top of page



The Dalmatian is a friendly and very lively dog. They have a lot of energy and want to experience adventures together with their owners. Therefore, it is important to give the outgoing dog a good education early on. In addition to its bright nature, the Dalmatian is often a very sensitive dog that does not tolerate a hard hand, but rather needs a sovereign owner who offers him security and meets his needs. Because the intelligent white-black / white-brown bundle of energy wants to be mentally as well as physically encouraged

The active, athletic dogs are true endurance artists. Joint activities such as going jogging with their owners give them great pleasure. But also swimming, fetching, playing or long walks in woods and fields, where the dog can move freely, are possible occupations.

After a great walk, most Dalmatians like to snuggle up with their owners on the sofa or in bed. They love body contact and warmth. Therefore, many Dalmatians also lie down under the blanket.

Due to their short hair (which is actually shed throughout the year), the dotties also need a coat in the winter so they don't freeze. In the cold seasons, for example, a fireplace in the house is very desirable, the Dalmatian would love to slip into it if he could.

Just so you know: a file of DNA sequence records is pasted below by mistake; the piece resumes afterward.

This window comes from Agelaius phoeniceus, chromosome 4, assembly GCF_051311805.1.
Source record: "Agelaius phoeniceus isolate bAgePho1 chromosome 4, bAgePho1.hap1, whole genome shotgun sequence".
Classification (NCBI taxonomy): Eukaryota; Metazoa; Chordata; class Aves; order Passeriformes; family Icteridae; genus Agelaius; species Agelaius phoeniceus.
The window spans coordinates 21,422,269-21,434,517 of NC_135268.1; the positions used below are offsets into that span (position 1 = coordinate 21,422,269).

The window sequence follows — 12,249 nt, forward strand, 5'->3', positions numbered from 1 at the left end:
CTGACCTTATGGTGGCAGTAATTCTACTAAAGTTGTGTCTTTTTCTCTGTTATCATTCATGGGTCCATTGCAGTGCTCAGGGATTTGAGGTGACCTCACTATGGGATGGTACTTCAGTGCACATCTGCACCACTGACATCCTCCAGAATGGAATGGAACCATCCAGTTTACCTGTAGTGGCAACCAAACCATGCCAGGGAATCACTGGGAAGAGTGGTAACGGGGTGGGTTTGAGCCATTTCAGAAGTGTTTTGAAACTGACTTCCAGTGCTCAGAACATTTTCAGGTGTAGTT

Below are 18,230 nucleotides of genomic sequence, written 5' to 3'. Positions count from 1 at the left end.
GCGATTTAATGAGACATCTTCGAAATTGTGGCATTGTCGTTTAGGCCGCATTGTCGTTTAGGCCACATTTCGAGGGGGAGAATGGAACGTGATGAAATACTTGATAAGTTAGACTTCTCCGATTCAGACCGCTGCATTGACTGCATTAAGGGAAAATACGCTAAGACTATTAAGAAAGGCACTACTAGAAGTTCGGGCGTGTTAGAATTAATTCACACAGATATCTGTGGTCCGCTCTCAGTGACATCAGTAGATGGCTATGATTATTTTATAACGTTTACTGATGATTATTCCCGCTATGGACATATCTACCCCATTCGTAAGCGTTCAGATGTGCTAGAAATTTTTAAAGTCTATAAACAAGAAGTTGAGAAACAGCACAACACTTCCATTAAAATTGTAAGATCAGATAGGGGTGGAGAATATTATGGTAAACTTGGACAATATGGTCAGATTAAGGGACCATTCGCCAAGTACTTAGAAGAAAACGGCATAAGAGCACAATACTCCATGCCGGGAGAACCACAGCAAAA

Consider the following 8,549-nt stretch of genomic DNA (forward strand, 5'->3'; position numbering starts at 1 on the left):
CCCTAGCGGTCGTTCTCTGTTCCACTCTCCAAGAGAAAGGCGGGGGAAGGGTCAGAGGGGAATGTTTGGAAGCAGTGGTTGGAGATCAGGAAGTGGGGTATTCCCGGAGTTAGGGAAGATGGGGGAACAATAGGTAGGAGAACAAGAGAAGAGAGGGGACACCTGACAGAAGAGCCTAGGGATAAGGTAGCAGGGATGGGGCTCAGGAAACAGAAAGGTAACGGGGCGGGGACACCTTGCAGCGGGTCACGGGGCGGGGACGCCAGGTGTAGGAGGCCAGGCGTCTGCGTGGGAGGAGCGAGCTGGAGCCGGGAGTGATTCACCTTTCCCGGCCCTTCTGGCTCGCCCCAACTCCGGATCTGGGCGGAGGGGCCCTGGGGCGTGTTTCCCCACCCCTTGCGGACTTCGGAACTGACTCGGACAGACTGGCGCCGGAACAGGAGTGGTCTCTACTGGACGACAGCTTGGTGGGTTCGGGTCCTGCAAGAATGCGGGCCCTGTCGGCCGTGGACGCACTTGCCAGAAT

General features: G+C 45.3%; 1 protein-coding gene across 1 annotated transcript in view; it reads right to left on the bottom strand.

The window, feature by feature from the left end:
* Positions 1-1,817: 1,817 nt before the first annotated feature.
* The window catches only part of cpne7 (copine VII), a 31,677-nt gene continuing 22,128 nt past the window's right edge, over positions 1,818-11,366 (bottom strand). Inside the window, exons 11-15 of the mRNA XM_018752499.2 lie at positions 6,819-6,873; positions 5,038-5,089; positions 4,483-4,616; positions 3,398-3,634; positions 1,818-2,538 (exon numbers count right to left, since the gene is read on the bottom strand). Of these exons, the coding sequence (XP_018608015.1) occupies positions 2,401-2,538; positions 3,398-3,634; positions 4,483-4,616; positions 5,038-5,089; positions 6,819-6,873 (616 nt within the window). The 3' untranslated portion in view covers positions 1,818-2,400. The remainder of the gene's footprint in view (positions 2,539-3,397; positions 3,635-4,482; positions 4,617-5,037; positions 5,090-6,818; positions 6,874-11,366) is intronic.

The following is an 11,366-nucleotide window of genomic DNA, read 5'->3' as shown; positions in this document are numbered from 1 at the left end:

A friendly, affectionate, smart and adaptable dog that needs a lot of love and is very sensitive to stress.

Well suited as a family dog.

10 - 15 Years

Male: 56-63 cm Female: 54-60 cm

Male: 27 - 32 kg Female: 24-29 kg

short, hard, dense, smooth, shiny
White-Black , White-Brown

partly also orange, lemon or longhair.(not VDH approved)


Fur & Colour


Life expectancy


Urinary stone problem

The choice of the right food is enormously important for the Dalmatian. Due to a genetic defect, they have an increased tendency to urinary stones. This is related to a disturbed purine metabolism. Uric acid is accumulated and increasingly excreted in the urine (hyperuricosuria). This increases the likelihood of crystal formation and the formation of gravel. If urinary stones form, this can have serious health consequences, for example if such a stone blocks the urethra.

It is therefore advisable to check the pH value of the urine regularly with test strips from the pharmacy. Values between 6.5 and 7.5 are considered optimal. However, since the pH value can be subject to strong fluctuations, it is best to test the urine early in the morning on an empty stomach with the dog's first urine.

If the value is outside the normal range, the diet should be closely examined and modified.

Despite the defect, not every Dalmatian will get stones, but a purine-conscious diet should be emphasized to keep the risk as low as possible from the beginning. Which food choice one has now - more in addition under information - feeding

bottom of page